Assessment of Volume Status Using Body Composition Monitor for Blood Pressure Control in Patients Undergoing Maintenance Hemodialysis: A Randomized Controlled Trial
Keywords:Body composition monitor, hemodialysis, hypertension
Optimal fluid balance and blood pressure control have been shown to improve outcomes in hemodialysis population. We investigated the effectiveness of body composition monitor (BCM) to target dry weight in maintenance hemodialysis (MHD) patients for blood pressure (BP) control and intradialytic adverse events.
A total of 61 consenting adults under MHD were randomly allocated into either BCM group or Clinical Method group. Target dry weight was set every 4-weekly based on BCM report or clinical assessment; dry weight was adjusted with 200-500 ml/session reduction or increment of ultrafiltration in addition to interdialytic weight gain. Outcomes were analyzed in terms of BP control, anti-hypertensive medicine score, and intradialytic adverse events.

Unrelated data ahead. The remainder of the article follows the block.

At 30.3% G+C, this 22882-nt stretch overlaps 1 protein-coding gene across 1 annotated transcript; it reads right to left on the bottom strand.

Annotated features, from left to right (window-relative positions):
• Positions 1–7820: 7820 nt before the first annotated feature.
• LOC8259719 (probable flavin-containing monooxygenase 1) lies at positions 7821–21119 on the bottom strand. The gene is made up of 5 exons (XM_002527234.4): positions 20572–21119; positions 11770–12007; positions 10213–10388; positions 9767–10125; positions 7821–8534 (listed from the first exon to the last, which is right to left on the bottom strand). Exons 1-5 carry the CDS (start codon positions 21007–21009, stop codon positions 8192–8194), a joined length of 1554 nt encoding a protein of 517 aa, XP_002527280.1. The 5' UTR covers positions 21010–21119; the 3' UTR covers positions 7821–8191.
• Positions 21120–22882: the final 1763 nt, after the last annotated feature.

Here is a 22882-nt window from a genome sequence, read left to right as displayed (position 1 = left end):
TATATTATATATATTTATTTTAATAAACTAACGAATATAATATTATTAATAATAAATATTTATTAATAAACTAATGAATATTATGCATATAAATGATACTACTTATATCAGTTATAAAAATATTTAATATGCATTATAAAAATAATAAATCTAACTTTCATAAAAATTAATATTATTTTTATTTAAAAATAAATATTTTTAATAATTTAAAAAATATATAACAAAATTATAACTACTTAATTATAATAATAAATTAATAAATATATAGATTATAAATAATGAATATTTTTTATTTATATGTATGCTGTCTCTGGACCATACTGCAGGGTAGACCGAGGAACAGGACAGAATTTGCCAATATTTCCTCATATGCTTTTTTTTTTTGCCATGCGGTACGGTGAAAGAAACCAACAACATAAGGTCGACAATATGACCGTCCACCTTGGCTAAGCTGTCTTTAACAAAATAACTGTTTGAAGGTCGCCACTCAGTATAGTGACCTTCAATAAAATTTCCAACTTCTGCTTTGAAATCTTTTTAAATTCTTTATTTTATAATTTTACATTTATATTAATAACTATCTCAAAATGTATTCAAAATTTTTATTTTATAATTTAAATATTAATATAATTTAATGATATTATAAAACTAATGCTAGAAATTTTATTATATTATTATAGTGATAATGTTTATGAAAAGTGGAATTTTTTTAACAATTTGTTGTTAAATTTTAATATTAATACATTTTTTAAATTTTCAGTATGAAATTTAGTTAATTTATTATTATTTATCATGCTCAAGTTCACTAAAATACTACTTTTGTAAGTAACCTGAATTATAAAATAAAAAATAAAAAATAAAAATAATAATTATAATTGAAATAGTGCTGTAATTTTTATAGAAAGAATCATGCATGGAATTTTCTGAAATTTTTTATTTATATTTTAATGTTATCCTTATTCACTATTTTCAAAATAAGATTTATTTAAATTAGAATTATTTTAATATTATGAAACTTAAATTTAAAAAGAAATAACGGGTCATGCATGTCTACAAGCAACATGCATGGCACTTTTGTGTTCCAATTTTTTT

During 12 weeks of study period, systolic blood pressure (p < 0.001), diastolic blood pressure (p = 0.01) and mean arterial pressure (p < 0.001) significantly decreased from baseline in BCM group but there were no significant changes in Clinical Method group. Lower blood pressure was achieved in BCM group as compared to Clinical Method group. There was a significant decrease from baseline in anti-hypertensive medicine score in the BCM group (p < 0.001) but not in the clinical method group (p = 0.34). There were significantly fewer events of cramps in the BCM group as compared to the Clinical Method group (p = 0.04).
BCM guided volume management in MHD patients was more effective than volume management based on clinical judgment only in controlling blood pressure and decreasing anti-hypertensive medicine burden and intradialytic cramps.
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